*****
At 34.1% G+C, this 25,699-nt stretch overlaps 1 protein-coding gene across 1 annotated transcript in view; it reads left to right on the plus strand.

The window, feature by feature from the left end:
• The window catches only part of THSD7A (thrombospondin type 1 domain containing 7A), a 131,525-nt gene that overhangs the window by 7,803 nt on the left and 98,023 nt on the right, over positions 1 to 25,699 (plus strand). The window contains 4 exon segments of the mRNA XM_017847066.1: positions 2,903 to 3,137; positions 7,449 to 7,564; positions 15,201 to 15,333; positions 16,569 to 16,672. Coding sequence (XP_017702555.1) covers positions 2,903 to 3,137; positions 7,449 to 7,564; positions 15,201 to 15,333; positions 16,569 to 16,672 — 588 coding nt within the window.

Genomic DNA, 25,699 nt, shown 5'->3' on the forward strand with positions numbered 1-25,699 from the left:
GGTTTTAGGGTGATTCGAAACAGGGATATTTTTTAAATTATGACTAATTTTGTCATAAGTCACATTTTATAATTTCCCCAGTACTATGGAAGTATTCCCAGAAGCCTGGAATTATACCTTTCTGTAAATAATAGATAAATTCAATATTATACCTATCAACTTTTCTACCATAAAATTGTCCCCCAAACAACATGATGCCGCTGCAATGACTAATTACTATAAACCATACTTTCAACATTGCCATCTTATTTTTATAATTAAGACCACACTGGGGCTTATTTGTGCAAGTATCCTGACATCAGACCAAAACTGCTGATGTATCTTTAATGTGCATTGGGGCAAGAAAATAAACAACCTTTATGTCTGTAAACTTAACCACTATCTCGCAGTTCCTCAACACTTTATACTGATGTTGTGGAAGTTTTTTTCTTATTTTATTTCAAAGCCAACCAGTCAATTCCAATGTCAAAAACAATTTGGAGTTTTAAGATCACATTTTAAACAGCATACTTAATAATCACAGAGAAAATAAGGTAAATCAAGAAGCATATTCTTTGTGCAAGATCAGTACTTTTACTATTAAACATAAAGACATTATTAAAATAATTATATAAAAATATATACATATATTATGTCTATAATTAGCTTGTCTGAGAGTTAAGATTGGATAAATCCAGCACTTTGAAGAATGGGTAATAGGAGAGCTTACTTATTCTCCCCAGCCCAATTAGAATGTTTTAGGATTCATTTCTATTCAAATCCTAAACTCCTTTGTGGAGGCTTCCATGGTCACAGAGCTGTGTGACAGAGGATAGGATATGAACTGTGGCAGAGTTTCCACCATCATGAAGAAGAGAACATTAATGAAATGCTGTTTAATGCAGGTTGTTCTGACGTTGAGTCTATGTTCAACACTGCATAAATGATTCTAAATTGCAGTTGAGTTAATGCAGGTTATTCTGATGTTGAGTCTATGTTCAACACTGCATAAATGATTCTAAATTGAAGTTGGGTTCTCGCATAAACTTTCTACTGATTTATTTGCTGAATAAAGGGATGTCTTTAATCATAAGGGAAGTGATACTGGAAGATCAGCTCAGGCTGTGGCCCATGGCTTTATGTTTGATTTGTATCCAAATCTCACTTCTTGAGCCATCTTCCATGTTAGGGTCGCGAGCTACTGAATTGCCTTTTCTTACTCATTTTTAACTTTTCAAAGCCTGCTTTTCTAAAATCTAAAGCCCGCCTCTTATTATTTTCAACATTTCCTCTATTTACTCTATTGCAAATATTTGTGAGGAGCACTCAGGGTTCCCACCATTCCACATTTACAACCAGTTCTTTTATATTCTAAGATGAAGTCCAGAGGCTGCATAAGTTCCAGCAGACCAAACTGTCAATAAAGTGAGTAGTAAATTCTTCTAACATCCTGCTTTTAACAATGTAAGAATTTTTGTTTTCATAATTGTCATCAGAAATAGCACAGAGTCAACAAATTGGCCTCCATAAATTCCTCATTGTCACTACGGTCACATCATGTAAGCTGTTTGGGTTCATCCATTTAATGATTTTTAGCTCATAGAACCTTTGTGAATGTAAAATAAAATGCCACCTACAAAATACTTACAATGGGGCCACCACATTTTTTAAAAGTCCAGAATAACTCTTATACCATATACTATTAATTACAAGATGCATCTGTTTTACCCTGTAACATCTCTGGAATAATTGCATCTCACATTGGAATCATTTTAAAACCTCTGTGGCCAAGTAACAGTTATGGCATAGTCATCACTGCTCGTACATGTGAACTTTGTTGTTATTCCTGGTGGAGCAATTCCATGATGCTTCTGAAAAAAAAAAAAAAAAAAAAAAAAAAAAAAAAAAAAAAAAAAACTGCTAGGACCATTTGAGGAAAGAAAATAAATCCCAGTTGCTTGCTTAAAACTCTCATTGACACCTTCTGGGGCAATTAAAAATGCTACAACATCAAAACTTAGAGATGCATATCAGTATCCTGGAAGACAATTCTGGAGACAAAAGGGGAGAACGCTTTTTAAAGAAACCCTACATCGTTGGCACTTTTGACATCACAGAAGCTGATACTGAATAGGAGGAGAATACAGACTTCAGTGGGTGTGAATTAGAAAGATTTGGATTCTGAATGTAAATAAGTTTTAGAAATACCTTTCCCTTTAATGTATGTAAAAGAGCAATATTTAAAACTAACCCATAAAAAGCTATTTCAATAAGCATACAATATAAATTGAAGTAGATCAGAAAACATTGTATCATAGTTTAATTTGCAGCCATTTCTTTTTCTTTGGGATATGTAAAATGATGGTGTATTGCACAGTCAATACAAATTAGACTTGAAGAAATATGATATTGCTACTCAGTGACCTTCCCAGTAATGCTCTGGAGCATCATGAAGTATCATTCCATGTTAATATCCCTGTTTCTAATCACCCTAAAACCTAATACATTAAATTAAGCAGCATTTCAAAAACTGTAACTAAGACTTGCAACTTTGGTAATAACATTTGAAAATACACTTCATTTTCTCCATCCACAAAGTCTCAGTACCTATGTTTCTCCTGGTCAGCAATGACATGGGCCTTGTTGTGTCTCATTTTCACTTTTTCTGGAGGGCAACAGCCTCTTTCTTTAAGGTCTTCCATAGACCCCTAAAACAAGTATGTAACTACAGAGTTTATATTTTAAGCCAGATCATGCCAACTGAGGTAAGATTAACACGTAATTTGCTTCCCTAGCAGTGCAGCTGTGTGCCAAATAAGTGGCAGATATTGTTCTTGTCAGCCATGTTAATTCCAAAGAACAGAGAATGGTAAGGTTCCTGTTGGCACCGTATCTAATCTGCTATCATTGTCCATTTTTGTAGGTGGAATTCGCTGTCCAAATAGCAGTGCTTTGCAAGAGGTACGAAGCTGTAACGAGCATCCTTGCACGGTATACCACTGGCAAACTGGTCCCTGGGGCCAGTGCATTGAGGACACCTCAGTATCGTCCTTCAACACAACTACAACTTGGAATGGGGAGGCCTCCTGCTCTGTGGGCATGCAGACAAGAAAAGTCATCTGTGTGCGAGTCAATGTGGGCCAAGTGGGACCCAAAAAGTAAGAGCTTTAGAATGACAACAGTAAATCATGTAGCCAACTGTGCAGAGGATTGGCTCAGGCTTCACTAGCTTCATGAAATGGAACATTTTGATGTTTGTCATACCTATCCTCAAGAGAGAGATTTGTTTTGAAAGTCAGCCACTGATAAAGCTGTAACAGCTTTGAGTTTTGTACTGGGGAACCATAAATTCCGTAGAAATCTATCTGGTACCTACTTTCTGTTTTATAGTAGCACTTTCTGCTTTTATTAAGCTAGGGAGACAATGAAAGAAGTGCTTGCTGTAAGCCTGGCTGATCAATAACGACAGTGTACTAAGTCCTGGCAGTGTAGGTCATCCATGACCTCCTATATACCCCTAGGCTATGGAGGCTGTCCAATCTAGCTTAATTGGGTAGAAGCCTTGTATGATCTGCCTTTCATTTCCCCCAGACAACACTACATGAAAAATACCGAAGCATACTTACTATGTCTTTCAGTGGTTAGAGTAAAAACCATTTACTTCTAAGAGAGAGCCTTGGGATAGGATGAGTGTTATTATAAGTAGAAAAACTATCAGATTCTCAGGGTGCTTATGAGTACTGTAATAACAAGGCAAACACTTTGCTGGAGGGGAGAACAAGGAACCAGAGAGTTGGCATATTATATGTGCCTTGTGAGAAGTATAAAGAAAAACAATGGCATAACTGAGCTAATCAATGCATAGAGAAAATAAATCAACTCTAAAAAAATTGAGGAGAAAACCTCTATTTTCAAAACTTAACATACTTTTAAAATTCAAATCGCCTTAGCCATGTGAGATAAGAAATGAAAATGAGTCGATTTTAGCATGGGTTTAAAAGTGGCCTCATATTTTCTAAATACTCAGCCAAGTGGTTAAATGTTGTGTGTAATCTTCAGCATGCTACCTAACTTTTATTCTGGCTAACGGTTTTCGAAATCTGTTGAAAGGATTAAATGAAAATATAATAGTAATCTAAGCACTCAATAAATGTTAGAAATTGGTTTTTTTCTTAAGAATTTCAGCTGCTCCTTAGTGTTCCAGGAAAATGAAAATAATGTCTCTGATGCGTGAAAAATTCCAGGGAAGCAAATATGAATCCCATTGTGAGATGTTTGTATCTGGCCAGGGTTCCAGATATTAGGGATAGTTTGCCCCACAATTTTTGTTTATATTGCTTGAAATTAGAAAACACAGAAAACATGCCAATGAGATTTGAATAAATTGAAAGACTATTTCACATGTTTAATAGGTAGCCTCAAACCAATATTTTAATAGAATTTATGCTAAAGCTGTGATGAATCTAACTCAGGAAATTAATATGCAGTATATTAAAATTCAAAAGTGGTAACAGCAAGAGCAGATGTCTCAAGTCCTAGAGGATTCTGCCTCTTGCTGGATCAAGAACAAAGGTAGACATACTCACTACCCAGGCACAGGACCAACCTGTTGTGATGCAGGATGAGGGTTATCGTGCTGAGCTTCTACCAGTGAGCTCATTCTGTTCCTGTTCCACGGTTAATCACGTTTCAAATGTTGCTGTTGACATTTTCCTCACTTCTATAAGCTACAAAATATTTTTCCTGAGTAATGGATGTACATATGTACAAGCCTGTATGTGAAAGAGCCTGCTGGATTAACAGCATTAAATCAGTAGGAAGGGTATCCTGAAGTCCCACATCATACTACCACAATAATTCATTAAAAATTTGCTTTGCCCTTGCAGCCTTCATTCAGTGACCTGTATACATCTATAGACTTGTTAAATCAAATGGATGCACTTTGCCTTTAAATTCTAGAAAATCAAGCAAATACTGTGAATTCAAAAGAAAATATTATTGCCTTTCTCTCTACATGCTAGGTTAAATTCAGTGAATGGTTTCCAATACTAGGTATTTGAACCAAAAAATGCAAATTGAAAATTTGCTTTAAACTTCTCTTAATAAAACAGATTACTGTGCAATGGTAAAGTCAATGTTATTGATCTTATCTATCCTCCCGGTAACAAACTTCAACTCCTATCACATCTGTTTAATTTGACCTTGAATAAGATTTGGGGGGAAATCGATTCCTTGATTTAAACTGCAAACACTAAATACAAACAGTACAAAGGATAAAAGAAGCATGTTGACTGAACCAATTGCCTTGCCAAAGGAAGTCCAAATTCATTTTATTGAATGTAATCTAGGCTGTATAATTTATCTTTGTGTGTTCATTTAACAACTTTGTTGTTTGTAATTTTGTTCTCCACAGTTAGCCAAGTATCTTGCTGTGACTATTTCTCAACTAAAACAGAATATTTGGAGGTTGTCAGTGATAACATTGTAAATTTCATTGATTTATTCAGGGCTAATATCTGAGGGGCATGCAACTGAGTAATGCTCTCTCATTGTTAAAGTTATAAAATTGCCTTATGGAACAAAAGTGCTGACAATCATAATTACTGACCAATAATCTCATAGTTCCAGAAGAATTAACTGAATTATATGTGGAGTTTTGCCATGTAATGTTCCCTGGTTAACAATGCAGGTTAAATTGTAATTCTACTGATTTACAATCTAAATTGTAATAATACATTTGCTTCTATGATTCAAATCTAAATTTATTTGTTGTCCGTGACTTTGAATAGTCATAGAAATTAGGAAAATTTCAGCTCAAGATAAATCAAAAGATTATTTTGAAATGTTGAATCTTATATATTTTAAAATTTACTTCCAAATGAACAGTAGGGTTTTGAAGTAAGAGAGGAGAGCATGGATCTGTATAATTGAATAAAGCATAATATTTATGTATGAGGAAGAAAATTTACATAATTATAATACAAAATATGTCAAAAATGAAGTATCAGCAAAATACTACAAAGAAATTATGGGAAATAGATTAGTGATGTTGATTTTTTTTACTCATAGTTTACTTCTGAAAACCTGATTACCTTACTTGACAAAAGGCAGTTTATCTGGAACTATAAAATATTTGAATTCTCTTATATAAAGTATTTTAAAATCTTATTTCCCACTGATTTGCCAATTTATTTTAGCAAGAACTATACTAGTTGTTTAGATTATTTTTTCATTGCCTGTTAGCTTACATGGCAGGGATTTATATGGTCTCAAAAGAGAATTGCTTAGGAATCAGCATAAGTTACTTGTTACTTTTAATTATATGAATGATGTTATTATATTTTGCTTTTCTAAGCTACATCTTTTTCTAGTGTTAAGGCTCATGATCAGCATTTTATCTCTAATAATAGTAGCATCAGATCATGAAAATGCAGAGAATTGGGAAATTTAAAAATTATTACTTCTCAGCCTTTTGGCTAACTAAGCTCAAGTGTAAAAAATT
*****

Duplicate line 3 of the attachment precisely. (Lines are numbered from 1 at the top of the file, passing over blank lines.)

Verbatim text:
• The window catches only part of THSD7A (thrombospondin type 1 domain containing 7A), a 131,525-nt gene that overhangs the window by 7,803 nt on the left and 98,023 nt on the right, over positions 1 to 25,699 (plus strand). The window contains 4 exon segments of the mRNA XM_017847066.1: positions 2,903 to 3,137; positions 7,449 to 7,564; positions 15,201 to 15,333; positions 16,569 to 16,672. Coding sequence (XP_017702555.1) covers positions 2,903 to 3,137; positions 7,449 to 7,564; positions 15,201 to 15,333; positions 16,569 to 16,672 — 588 coding nt within the window.